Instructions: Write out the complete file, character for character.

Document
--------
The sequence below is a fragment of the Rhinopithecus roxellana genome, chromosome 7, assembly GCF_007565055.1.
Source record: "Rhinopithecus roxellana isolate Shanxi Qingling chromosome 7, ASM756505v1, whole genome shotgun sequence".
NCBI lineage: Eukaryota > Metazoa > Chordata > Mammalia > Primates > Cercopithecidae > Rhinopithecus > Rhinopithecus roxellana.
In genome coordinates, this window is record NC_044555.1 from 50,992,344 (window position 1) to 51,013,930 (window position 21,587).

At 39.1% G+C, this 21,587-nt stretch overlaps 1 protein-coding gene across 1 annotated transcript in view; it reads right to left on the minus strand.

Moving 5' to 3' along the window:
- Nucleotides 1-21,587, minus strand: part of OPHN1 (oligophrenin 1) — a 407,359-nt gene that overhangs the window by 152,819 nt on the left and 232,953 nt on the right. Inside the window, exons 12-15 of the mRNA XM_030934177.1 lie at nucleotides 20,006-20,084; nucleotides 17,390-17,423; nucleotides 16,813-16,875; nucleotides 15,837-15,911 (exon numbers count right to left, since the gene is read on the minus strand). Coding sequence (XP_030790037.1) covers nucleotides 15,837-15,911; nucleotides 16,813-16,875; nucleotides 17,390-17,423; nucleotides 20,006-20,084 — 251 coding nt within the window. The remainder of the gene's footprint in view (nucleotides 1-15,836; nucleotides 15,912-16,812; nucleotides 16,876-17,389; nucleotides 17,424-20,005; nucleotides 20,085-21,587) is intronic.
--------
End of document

The sequence below is a fragment of the Rhinopithecus roxellana genome, chromosome 7, assembly GCF_007565055.1.
Source record: "Rhinopithecus roxellana isolate Shanxi Qingling chromosome 7, ASM756505v1, whole genome shotgun sequence".
NCBI lineage: Eukaryota > Metazoa > Chordata > Mammalia > Primates > Cercopithecidae > Rhinopithecus > Rhinopithecus roxellana.
In genome coordinates, this window is record NC_044555.1 from 50,992,344 (window position 1) to 51,013,930 (window position 21,587).

At 39.1% G+C, this 21,587-nt stretch overlaps 1 protein-coding gene across 1 annotated transcript in view; it reads right to left on the minus strand.

Moving 5' to 3' along the window:
- Nucleotides 1-21,587, minus strand: part of OPHN1 (oligophrenin 1) — a 407,359-nt gene that overhangs the window by 152,819 nt on the left and 232,953 nt on the right. Inside the window, exons 12-15 of the mRNA XM_030934177.1 lie at nucleotides 20,006-20,084; nucleotides 17,390-17,423; nucleotides 16,813-16,875; nucleotides 15,837-15,911 (exon numbers count right to left, since the gene is read on the minus strand). Coding sequence (XP_030790037.1) covers nucleotides 15,837-15,911; nucleotides 16,813-16,875; nucleotides 17,390-17,423; nucleotides 20,006-20,084 — 251 coding nt within the window. The remainder of the gene's footprint in view (nucleotides 1-15,836; nucleotides 15,912-16,812; nucleotides 16,876-17,389; nucleotides 17,424-20,005; nucleotides 20,085-21,587) is intronic.